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J Biol Chem. 2006 Jul 28;281(30):21173-82. Epub 2006 May 17.

Altering biomineralization by protein design.

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University of Southern California, Center for Craniofacial Molecular Biology, Los Angeles, 90033, USA.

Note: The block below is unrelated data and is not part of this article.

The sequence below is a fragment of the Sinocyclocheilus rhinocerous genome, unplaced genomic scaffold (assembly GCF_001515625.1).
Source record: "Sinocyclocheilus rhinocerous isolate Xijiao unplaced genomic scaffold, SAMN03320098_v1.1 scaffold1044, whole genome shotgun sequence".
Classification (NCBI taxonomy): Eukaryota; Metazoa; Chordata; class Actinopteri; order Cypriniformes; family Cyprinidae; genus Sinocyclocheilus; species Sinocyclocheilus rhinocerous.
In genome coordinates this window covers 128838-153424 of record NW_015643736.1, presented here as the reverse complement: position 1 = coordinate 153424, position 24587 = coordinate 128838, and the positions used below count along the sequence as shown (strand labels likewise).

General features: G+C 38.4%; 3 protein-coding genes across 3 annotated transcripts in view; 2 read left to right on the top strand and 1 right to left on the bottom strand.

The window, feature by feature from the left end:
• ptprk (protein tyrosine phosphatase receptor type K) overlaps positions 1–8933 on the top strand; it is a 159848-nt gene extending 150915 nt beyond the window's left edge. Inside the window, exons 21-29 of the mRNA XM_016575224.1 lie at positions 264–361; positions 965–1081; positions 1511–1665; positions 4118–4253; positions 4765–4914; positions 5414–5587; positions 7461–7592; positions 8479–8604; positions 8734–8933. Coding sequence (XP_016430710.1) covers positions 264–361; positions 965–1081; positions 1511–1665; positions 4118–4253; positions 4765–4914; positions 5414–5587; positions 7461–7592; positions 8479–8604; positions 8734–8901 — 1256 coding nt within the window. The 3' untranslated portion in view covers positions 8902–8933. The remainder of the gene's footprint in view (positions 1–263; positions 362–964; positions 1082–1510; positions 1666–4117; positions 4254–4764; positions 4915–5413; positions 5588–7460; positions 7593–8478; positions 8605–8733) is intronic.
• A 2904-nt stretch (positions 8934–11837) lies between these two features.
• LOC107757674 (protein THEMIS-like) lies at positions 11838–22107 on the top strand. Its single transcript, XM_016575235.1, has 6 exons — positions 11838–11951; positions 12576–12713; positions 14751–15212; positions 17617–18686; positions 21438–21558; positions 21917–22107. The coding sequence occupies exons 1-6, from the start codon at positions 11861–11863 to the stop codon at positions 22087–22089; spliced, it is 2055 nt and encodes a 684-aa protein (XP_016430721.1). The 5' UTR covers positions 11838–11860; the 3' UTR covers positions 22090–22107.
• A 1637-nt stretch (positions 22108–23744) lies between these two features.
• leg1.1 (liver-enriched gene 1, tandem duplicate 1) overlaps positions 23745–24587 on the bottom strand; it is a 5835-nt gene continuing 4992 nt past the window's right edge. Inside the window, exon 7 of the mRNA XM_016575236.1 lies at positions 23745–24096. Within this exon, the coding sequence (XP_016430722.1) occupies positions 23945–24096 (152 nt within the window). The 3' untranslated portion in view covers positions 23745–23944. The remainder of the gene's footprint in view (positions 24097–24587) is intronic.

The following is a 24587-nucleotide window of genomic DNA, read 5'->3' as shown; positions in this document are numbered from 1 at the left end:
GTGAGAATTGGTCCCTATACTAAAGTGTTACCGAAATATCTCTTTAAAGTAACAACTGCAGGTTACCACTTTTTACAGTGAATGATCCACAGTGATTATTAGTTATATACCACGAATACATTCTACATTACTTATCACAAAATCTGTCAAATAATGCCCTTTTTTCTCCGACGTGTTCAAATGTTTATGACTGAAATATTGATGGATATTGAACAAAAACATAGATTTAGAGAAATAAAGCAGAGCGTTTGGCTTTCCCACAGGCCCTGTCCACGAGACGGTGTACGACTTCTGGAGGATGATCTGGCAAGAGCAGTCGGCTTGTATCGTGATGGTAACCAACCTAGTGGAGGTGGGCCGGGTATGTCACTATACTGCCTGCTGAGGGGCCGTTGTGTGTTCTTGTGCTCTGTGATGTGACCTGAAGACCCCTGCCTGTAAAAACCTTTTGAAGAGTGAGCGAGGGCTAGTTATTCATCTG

To create a bioceramic with unique materials properties, biomineralization exploits cells to create a tissue-specific protein matrix to control the crystal habit, timing, and position of the mineral phase. The biomineralized covering of vertebrate teeth is enamel, a distinctive tissue of ectodermal origin that is collagen-free. In forming enamel, amelogenin is the abundant protein that undergoes self-assembly to contribute to a matrix that guides its own replacement by mineral. Conserved domains in amelogenin suggest their importance to biomineralization. We used gene targeting in mice to replace native amelogenin with one of two engineered amelogenins. Replacement changed enamel organization by altering protein-to-crystallite interactions and crystallite stacking while diminishing the ability of the ameloblast to interact with the matrix. These data demonstrate that ameloblasts must continuously interact with the developing matrix to provide amelogenin-specific protein to protein, protein to mineral, and protein to membrane interactions critical to biomineralization and enamel architecture while suggesting that mutations within conserved amelogenin domains could account for enamel variations preserved in the fossil record.

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